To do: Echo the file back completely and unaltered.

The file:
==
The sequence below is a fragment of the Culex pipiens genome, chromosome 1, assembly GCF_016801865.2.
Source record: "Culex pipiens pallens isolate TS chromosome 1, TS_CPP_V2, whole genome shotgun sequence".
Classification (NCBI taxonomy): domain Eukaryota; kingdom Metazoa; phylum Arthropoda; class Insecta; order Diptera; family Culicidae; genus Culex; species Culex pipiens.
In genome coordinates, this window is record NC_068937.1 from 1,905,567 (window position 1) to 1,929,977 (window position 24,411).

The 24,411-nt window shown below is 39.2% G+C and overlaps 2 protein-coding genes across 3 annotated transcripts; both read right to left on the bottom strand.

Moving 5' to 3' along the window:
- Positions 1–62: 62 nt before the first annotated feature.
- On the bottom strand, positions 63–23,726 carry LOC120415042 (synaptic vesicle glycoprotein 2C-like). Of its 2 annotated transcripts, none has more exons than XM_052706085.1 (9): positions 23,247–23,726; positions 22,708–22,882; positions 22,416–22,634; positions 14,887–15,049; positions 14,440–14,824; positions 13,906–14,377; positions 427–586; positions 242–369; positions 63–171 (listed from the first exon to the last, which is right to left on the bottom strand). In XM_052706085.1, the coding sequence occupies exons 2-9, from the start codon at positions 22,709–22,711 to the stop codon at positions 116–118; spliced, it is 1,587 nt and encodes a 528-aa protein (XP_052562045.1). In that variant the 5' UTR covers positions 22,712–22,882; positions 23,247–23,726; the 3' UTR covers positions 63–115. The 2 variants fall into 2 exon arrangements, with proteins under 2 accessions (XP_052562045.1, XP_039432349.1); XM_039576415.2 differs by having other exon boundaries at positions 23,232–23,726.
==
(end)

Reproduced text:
The sequence below is a fragment of the Culex pipiens genome, chromosome 1, assembly GCF_016801865.2.
Source record: "Culex pipiens pallens isolate TS chromosome 1, TS_CPP_V2, whole genome shotgun sequence".
Classification (NCBI taxonomy): domain Eukaryota; kingdom Metazoa; phylum Arthropoda; class Insecta; order Diptera; family Culicidae; genus Culex; species Culex pipiens.
In genome coordinates, this window is record NC_068937.1 from 1,905,567 (window position 1) to 1,929,977 (window position 24,411).

The 24,411-nt window shown below is 39.2% G+C and overlaps 2 protein-coding genes across 3 annotated transcripts; both read right to left on the bottom strand.

Moving 5' to 3' along the window:
- Positions 1–62: 62 nt before the first annotated feature.
- On the bottom strand, positions 63–23,726 carry LOC120415042 (synaptic vesicle glycoprotein 2C-like). Of its 2 annotated transcripts, none has more exons than XM_052706085.1 (9): positions 23,247–23,726; positions 22,708–22,882; positions 22,416–22,634; positions 14,887–15,049; positions 14,440–14,824; positions 13,906–14,377; positions 427–586; positions 242–369; positions 63–171 (listed from the first exon to the last, which is right to left on the bottom strand). In XM_052706085.1, the coding sequence occupies exons 2-9, from the start codon at positions 22,709–22,711 to the stop codon at positions 116–118; spliced, it is 1,587 nt and encodes a 528-aa protein (XP_052562045.1). In that variant the 5' UTR covers positions 22,712–22,882; positions 23,247–23,726; the 3' UTR covers positions 63–115. The 2 variants fall into 2 exon arrangements, with proteins under 2 accessions (XP_052562045.1, XP_039432349.1); XM_039576415.2 differs by having other exon boundaries at positions 23,232–23,726.